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The Inspired Gardener symposium set at Atlanta Botanical Garden

University of Georgia plant pathologist Jean Williams-Woodward will be among the experts presenting at The Inspired Gardener symposium set for Feb. 22 at the Atlanta Botanical Garden.

The event is presented by the garden in partnership with the Georgia Perennial Plant Association. Held at the garden from 8 a.m. until 3:30 p.m., the symposium will also include a lunchtime book signing and a silent auction. The cost is $74 for garden and GPPA members and $84 for non-members. An optional lunch can be purchased for $12.

Williams-Woodward will discuss diseases in the perennial garden. “Foliage diseases affect mostly plant aesthetics,” she said. “It’s the root and crown rot diseases that kill plants.” She will teach symposium attendees how to identify and prevent troublesome plant diseases that affect garden perennials.

An associate professor at the UGA College of Agricultural and Environmental Sciences, Williams-Woodward is primarily responsible for developing education programs on diseases of ornamental plants and how to control them in commercial greenhouses, nurseries and landscapes.

She works closely with the UGA Plant Disease Clinic and provides disease management recommendations for commercial ornamental and forestry samples submitted to the clinic.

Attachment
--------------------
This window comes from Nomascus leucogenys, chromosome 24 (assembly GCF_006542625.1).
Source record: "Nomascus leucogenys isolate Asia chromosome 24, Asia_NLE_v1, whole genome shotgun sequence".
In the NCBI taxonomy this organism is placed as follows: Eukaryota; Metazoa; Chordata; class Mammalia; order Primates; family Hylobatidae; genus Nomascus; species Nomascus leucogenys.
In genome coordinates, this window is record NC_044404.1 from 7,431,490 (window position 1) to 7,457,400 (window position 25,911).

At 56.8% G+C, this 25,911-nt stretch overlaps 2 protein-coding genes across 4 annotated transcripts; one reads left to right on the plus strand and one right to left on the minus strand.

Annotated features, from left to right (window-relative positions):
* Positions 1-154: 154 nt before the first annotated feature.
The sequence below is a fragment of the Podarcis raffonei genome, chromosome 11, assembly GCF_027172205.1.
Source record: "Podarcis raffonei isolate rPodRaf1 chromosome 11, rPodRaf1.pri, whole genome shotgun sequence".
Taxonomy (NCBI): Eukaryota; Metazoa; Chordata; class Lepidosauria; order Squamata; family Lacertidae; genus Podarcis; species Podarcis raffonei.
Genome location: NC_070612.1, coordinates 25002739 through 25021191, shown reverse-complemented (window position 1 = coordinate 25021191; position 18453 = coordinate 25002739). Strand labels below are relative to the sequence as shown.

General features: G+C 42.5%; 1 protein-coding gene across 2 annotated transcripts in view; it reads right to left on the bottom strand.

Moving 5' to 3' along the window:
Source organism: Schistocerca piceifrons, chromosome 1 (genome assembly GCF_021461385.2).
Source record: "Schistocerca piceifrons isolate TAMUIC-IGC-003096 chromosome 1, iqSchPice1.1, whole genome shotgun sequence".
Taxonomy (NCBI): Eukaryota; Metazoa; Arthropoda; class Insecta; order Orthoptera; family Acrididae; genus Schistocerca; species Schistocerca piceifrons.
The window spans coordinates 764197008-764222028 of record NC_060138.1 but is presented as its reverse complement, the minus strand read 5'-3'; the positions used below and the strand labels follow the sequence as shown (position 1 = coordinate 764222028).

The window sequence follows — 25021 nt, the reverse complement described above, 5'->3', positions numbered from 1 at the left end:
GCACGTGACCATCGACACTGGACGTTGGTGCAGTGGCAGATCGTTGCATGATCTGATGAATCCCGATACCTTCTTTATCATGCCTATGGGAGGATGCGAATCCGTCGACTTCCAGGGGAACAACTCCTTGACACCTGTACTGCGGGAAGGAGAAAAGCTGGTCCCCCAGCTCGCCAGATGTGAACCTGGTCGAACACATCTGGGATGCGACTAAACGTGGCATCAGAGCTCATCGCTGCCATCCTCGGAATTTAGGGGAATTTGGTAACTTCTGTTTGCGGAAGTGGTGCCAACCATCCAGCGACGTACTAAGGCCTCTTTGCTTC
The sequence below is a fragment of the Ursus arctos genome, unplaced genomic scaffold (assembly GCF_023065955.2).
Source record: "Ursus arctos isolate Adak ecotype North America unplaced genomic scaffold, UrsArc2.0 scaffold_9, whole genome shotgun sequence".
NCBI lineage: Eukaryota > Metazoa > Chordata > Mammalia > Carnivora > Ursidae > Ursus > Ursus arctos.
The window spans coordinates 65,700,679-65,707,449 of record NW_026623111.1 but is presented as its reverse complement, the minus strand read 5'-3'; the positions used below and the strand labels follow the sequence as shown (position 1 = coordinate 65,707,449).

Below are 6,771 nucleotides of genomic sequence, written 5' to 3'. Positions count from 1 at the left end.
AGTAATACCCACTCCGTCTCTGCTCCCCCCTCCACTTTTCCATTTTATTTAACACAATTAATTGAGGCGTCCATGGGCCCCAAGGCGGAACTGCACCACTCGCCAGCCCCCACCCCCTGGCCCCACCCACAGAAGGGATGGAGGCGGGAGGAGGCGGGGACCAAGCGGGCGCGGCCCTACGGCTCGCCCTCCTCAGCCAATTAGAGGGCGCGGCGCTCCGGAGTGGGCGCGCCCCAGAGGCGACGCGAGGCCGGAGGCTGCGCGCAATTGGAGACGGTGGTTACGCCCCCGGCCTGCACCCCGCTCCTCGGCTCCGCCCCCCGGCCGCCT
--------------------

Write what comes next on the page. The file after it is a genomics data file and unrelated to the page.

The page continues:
Other presentations for the day include the following: “Trees of Change” presented by landscape architect Dottie Meyers, “Add Spice to Your Garden with Cool Conifers” by nursery owner Flo Chaffin, “The Layered Garden” by Brandywine Cottage’s gardens creator David Culp and “Hydrangeas, Hibiscus and Asters…Oh, My!” by GPPA president and ornamental gardener Tim Martin.

For more on the symposium and to register, see the garden’s website at atlantabotanicalgarden.org.

researcher with flowering plant
researcher with flowering plant

Jean Williams-Woodward, UGA CAES plant pathologist, examines impatience plant roots for signs of disease in greenhouse, Athens Campus, October 27, 2009.

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Jean Williams-Woodward, UGA CAES plant pathologist, examines impatience plant roots for signs of disease in greenhouse, Athens Campus, October 27, 2009. Download Image
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